Later on in my visit my patient let me know 20 people live in her home and that she had a sign outside stating "homeless shelter, inquire within."

    After I completed my visit I called in to report the situation and my office supervisor and the case manager were already both well aware. The case manager even shared that she was almost positive the patient's son was on drugs most of the time. The office supervisor stated they had already called APS and the hospital had called CPS for the child previously in the home but that the father had taken the child and never returned.

    I was incredibly frustrated that I was sent into this home blind without anyone thinking they should give me a heads up. I have visited other "shady" homes and will always let someone know where I am and what the address is.

    We are going right into someones home and cant always know for sure what the environment will be like but I believe your agency should have your back and want their nurses to be and feel safe at all times.

    Thanks for reading and letting me vent
    Your company sounds unethical and unsafe for you. I too did home care for years and was assigned to houses in "gangland." But I had someone with me and was very mindful of my surroundings. Still, there were homes that I did not go to for safety reasons.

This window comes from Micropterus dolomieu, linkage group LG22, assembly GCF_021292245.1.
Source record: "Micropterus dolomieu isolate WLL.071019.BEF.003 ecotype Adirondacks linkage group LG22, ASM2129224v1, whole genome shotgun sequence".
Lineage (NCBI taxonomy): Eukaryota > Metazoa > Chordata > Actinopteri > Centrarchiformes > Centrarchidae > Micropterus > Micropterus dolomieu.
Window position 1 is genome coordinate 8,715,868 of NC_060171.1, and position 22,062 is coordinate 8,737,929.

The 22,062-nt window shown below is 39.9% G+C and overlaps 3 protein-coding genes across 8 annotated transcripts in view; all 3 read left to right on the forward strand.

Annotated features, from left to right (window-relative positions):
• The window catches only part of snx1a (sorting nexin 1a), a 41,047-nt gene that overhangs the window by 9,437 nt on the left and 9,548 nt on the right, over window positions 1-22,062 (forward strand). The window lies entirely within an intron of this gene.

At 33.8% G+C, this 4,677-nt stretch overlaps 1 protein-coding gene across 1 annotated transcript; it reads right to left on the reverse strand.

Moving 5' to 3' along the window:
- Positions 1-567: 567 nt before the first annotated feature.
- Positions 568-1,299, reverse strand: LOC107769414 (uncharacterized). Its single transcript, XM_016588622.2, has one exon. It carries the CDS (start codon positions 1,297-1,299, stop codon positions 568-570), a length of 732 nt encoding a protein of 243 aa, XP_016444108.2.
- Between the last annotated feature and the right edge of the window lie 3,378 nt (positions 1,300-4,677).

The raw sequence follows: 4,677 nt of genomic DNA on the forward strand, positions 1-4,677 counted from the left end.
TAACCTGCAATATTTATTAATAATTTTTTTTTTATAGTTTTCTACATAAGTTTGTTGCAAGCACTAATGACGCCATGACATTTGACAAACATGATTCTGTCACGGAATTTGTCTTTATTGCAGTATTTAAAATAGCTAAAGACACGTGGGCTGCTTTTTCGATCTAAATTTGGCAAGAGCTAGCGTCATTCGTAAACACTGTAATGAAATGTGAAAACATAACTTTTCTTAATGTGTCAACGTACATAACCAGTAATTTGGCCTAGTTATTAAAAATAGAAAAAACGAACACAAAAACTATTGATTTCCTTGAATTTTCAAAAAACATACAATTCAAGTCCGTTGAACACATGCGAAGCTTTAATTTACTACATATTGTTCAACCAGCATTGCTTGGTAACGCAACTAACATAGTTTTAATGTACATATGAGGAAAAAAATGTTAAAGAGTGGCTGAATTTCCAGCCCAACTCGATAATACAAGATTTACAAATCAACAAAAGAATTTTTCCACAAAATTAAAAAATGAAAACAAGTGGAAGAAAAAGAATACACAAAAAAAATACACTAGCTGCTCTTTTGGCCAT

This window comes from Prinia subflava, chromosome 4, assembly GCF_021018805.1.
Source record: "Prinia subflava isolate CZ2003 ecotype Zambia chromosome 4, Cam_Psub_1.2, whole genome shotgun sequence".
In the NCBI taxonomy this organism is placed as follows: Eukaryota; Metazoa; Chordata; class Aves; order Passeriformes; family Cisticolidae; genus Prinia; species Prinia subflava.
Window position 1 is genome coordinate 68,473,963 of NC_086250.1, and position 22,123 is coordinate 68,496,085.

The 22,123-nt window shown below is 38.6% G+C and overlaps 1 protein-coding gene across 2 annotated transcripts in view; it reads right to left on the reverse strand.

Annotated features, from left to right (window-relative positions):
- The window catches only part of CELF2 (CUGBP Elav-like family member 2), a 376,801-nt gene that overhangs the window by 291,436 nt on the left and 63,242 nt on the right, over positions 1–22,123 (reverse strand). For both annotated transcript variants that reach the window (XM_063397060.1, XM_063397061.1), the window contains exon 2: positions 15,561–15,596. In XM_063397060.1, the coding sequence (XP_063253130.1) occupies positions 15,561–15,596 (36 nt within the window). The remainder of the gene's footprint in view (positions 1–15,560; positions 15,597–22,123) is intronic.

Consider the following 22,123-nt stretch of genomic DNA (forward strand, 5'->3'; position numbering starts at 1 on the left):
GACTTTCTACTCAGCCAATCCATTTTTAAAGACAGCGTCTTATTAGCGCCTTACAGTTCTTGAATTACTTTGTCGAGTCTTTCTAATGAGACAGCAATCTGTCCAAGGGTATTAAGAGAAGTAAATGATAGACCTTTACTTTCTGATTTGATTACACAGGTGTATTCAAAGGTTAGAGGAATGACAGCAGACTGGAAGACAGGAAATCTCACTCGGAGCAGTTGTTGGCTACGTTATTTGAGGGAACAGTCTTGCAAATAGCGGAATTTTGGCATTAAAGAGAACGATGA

You need to set your own boundaries. Some companies with respect them, some won't.

    If your nurse manager wouldn't be comfortable going, you shouldn't go either.
  8. by   Daisy Joyce
    I've been in a couple of dirty or hoarder homes.
    One night I was verbally abused by the parents of my patient for an extended length of time. Then they went to bed and I called my agency and informed them that I would tough out that shift, but I would never go back.
    The mom was real mellow the morning, almost sheepish, but I gave report, picked up my coat and bag and left without saying goodbye.
    To be fair, I've had worse things said to me in LTC, but it's scary when you're in another person's house, and pretty much at their mercy, without any witnesses who are on "your side". You could get accused of anything.
  9. by   caliotter3
    Quote from Daisy Joyce
    I've been in a couple of dirty or hoarder homes.
    One night I was verbally abused by the parents of my patient for an extended length of time. Then they went to bed and I called my agency and informed them that I would tough out that shift, but I would never go back.
    The mom was real mellow the morning, almost sheepish, but I gave report, picked up my coat and bag and left without saying goodbye.
    To be fair, I've had worse things said to me in LTC, but it's scary when you're in another person's house, and pretty much at their mercy, without any witnesses who are on "your side". You could get accused of anything.
    When the male in the house is under the influence of something and he starts in on you, raising his voice making accusatory statements, in conjunction with the other two family members in the house, you do what I did, start for the door, keeping my back to the door as I sidled on out. As typical, I waited until inside my car before making the call to the agency. That's why it is always necessary to at least start your shift with a full charge on the cell phone.